MEHDI HASAN NIAZI – A SINGER, SONGWRITER, AND COMPOSER
Mehdi Hasan Niazi is an Indian classical and light vocalist, songwriter, and composer and belongs to the Rampur-Sahaswan Gharana: one of the oldest and illustrious Gharanas of India. Born and raised in Hong Kong, Mehdi Hasan Niazi started his music training at the age of 7, from his grandfather, late Ustad Ghulam Husain Khan, who passed all the major attributes of the Gharana to him.
Mehdi Hasan Niazi has set a record by performing the “Bada Khayal” at the tender age of 9, which is rare in North Indian classical music. He has shown his versatility by singing Ghazals, as well as playback singing in multiple languages. Mehdi Hasan currently resides in Hong Kong and has been performing abroad, along with his father, Ustad Ghulam Siraj Niazi.
Here is Mehdi Hasan Niazi in a conversation with GOGO Magazine.
1) When did your journey as a musician begin?
Well, my musical journey started at the age of 7; that’s when I started my formal Indian classical vocal training under the tutelage of my paternal grandfather, late Ustad Ghulam Husain Khan Sahab, my maternal grandfather, Padma Shri late Ustad Ghulam Sadiq Khan Sahab and my father, Ustad Ghulam Siraj Niazi Sahab. Alongside, I also learnt from my legendary Uncle, Ustad Ghulam Abbas Khan Sahab.
2) Tell us more about the experience of belonging to the illustrious Rampur-Sahaswan Gharana.
I consider myself very fortunate that I was born in a musical family and heritage of more than 400 years of history in music. And, without a doubt, it is an honour that I’ve been bestowed with the privilege of being under the worthy guidance of my father and grandfathers, with the blessings of my great-grandfather, Padma Bhushan late Ustad Mushtaq Hussain Khan Sahab – the first recipient of the Padma Bhushan and Sangeet Natak Akademi Award.
3) Which has been your first track?
Surprisingly, my very first track was a Nepali song – “Ghaat”, and it was my playback debut. The composition and music were directed by one of the legends of the Nepali music industry, Shri Nagendra Shrestha Ji. Uncle Nagendra is a part of our family and I’m honoured to have performed and shared the stage with him numerous times as well here in Hong Kong.
4) Who has been your inspiration?
I’d say, my parents, are my biggest inspiration. I couldn’t be more grateful and thankful for all the struggles, hardships and obstacles they overcame to provide my elder sisters and me with the best life possible. I am what I am today, all because of my parents.
5) Where do you see yourself in the next 5 years?
I guess I’ll leave that up on time! As of now, I’m not worried about my future timeline. I’m solely focused on my college studies with music alongside. So, let’s see where my journey takes me!
6)How would you describe your music?
Luckily, my father has always taught me not to hinder my versatility, whether it be singing Indian classical, other allied forms of light classical, Ghazals, singing in multiple languages, composing and writing my originals, etc. Hence, “versatility” would be the perfect term to humbly describe my music.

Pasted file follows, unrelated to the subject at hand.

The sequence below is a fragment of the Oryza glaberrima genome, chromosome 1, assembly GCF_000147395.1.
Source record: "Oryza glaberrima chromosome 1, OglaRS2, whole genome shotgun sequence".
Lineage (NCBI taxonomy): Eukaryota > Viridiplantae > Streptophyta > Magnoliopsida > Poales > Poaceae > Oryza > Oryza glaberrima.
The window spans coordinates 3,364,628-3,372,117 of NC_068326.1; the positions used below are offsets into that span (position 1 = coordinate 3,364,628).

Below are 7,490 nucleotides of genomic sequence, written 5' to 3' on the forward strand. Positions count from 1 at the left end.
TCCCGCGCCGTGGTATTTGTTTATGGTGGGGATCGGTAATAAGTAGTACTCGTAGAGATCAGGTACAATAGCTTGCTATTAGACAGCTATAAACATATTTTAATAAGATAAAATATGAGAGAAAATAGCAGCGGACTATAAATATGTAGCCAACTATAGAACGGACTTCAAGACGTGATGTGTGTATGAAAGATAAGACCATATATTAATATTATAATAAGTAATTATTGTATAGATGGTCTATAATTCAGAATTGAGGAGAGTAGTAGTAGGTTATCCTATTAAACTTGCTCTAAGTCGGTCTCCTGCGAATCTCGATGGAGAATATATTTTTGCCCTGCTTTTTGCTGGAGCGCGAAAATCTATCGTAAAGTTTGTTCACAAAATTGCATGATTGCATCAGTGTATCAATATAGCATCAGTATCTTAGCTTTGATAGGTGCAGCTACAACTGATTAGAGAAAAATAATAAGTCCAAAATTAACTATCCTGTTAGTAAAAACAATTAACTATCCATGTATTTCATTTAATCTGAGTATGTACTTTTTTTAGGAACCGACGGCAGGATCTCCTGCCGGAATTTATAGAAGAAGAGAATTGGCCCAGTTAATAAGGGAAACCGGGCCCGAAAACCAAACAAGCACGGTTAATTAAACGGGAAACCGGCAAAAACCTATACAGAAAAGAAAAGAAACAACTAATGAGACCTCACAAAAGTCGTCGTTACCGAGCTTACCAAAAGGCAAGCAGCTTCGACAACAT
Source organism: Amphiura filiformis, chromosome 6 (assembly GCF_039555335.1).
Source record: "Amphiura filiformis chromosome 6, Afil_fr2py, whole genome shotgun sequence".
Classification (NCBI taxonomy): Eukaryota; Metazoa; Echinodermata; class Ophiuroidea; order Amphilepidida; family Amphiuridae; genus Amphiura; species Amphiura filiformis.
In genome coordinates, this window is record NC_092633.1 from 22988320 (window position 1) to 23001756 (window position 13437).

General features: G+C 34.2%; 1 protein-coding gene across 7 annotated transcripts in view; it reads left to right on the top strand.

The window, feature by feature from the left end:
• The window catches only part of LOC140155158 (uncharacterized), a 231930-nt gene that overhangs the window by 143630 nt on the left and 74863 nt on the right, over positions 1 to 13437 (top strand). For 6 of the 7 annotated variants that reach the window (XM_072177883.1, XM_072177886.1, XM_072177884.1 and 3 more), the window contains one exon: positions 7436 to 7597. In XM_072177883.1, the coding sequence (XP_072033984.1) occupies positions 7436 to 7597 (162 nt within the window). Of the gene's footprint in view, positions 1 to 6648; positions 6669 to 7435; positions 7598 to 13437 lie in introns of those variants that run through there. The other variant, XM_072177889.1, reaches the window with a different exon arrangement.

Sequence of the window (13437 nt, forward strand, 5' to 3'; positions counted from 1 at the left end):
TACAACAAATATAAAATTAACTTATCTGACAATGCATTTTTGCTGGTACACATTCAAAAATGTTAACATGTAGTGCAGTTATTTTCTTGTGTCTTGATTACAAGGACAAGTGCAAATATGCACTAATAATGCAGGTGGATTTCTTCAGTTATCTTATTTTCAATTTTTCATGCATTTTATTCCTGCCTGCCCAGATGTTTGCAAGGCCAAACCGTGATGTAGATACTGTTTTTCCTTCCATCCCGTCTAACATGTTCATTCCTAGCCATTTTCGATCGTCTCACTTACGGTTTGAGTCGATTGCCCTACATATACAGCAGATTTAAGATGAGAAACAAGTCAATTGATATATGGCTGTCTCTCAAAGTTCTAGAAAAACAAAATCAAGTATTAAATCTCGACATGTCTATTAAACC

7) Which has been your most memorable song or project?
“Hum Saath Hain”, which was a collaborative project initiated by my cousin brother, Zaman Khan (to whom I’m very thankful), was a fun project overall! The project consisted of the likes of Dr Palash Sen Ji of Euphoria, Nitin Malik Ji of Parikrama, Bollywood playback singer – Akhil Sachdeva Ji, my elder brother, Bhuvan Bam (BB Ki Vines) who is a part of our family, and many more notable and top-notch artists!
This particular project is a memorable one and very close to my heart, due to the fact that as artists, we all came together to spread a message of unity and positivity through a song during COVID-19, despite the fact that many of us live thousands of miles away from each other, and yet, we were able to make a huge impact. That’s the power we hold as artists!
8)What advice would you give to aspiring musicians?
If any of you replicate whoever your inspiration is in the music field, please do it with your own twist and add a pinch of your own sound, as it stands out to the audience and displays your originality. Also, be consistent. Consistency is key!
9)Share some of your achievements with the magazine.
No achievement comes close to sharing the stage with one of the pioneers of Indian classical music and the God of Santoor, Grammy nominee Padma Vibhushan Pandit Shiv Kumar Sharma Ji. It was an incredible honour and privilege to share the stage with him and seek his blessings.
10)How was life in quarantine?
No doubt, the COVID-19 pandemic was a very challenging time for all of us. My father and I had quite a number of concerts and events lined up, as well as a South-East Asia tour in 2020, but we obviously had to cancel all our plans.
Although, life in quarantine wasn’t as brutal as I thought it was going to be, mainly because of my habit of utilising my time as much as possible. I kept my creative process on run and released quite a number of song covers and music videos, including a Ghazal cover – “Mujhe Tum Nazar Se”, which was a tribute to Ustad Mehdi Hassan Sahab, and it ended up going viral in Pakistan and among the Pakistani diaspora around the world!
All in all, life in quarantine wasn’t very bad. But, now that things are getting back to normal, I really look forward to sold-out shows and touring again!
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